There are 2 common types of BIPs. The first assumes a gender-themed root cause of IPV, such that the patriarchal nature of societal and institutional structures reward male domination and justify any means (including physical aggression) that reinforce male power, control, and privilege.28 For example, the widely adopted Duluth Abuse Intervention Project model aims to prevent IPV via largely didactic psychoeducational reprogramming of (male) offenders. This model focuses on exposing patriarchal/misogynistic attitudes, encourages accountability and personal responsibility, and promotes gender-egalitarian behaviors. Although this approach has been criticized because of theoretical inconsistencies and lack of empirical support, most existing intervention programs use some variation of this model.8,29-31
A second BIP model uses cognitive-behavioral therapy (CBT).32,33 This model aims to change behavior through a collaborative therapeutic relationship, exposure and disputation of distorted cognitions, and various problem-solving and mood-regulating techniques.34-38 Couples-based CBT that focuses on enhancing communication and problem-solving skills between partners remains controversial because of concerns about a heightened risk of injury to partners who remain with an abusive individual while simultaneously receiving treatment for potentially volatile relationship conflicts.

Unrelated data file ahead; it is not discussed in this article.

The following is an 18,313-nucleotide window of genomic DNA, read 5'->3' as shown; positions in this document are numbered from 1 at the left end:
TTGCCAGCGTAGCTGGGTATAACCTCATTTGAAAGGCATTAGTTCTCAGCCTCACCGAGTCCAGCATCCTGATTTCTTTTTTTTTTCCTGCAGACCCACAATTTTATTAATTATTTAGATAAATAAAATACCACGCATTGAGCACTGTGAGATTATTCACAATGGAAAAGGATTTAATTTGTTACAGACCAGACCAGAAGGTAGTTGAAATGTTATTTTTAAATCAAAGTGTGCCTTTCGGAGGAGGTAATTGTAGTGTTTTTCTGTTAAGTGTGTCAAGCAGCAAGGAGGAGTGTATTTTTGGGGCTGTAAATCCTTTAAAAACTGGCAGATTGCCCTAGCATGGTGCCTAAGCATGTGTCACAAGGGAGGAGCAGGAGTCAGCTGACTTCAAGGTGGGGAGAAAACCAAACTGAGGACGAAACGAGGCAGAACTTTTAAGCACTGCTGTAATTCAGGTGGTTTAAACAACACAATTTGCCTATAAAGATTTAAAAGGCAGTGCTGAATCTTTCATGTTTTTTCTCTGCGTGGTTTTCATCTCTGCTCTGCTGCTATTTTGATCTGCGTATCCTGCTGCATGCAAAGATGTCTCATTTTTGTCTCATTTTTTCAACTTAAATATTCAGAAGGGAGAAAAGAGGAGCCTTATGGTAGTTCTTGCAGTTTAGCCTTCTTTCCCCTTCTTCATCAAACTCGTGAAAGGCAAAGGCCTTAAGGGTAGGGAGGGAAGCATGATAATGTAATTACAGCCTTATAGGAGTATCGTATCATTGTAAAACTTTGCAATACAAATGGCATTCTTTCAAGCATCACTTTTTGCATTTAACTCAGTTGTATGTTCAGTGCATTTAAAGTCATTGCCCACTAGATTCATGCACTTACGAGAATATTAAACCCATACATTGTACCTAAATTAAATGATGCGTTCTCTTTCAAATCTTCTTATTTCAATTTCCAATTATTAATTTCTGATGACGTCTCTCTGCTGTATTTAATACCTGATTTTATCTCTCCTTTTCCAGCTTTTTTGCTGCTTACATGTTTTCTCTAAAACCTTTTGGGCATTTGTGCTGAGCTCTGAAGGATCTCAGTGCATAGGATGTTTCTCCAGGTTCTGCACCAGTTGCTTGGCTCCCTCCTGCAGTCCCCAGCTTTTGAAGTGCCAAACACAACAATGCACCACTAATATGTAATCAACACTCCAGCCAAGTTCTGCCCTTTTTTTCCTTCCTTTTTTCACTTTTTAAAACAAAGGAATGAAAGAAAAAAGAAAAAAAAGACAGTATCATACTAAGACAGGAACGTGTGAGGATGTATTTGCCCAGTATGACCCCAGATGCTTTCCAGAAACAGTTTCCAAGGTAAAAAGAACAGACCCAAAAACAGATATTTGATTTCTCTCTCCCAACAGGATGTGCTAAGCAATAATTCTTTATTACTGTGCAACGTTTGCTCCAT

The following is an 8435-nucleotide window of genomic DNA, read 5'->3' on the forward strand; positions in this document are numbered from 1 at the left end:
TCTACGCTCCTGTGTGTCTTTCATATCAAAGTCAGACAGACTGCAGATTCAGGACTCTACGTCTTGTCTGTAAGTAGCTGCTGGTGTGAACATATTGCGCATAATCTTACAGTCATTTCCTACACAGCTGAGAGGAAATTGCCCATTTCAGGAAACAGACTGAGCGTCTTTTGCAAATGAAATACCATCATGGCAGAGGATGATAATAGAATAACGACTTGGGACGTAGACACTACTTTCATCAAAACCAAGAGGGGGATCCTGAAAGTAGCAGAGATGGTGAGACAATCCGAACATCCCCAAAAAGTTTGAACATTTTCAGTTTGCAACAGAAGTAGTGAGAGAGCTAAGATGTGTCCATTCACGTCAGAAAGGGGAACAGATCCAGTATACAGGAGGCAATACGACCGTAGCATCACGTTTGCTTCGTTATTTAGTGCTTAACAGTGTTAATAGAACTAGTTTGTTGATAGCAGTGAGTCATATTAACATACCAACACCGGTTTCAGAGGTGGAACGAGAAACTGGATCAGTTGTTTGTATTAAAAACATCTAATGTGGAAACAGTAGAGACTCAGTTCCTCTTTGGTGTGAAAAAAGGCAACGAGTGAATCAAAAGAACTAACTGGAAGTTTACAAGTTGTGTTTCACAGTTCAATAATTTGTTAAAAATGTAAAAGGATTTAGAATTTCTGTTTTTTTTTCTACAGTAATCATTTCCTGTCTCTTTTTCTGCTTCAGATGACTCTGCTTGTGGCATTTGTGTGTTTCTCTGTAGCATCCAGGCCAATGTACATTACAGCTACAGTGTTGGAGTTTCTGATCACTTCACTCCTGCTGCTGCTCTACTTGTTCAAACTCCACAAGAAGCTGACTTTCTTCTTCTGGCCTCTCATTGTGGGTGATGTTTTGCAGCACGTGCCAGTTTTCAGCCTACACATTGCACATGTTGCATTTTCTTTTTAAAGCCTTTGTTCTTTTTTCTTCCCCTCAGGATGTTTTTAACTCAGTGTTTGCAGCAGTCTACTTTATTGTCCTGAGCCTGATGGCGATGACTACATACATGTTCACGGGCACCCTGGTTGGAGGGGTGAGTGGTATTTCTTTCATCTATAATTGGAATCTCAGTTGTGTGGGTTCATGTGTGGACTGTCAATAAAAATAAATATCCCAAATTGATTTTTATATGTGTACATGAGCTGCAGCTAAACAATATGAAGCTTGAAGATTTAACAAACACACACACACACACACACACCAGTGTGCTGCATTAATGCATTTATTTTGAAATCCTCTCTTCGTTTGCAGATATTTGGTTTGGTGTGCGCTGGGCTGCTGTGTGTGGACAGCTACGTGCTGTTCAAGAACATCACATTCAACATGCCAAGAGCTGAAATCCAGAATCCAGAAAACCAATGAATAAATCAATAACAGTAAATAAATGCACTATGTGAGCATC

Despite the widespread adoption of BIPs, evidence for their effectiveness is limited and inconclusive. Most studies of BIP effectiveness have substantial methodological limitations, including very high rates of sample attrition, inadequate treatment standardization, little or no documentation of treatment fidelity, and systematic biases in random assignment.37,39 For men assigned to BIPs, average violence recidivism rates are about 5% lower than those for men assigned to control conditions (eg, probation monitoring), with no differences in effectiveness between the Duluth model and therapeutic CBT programs.38 Couples-based approaches have not been found to be more effective, or more dangerous, than gender-specific IPV treatments.40 Thus, the empirical status of BIPs is decidedly uncertain, despite the enormous public health and safety concerns about IPV and the promise that such interventions have in rehabilitating offenders.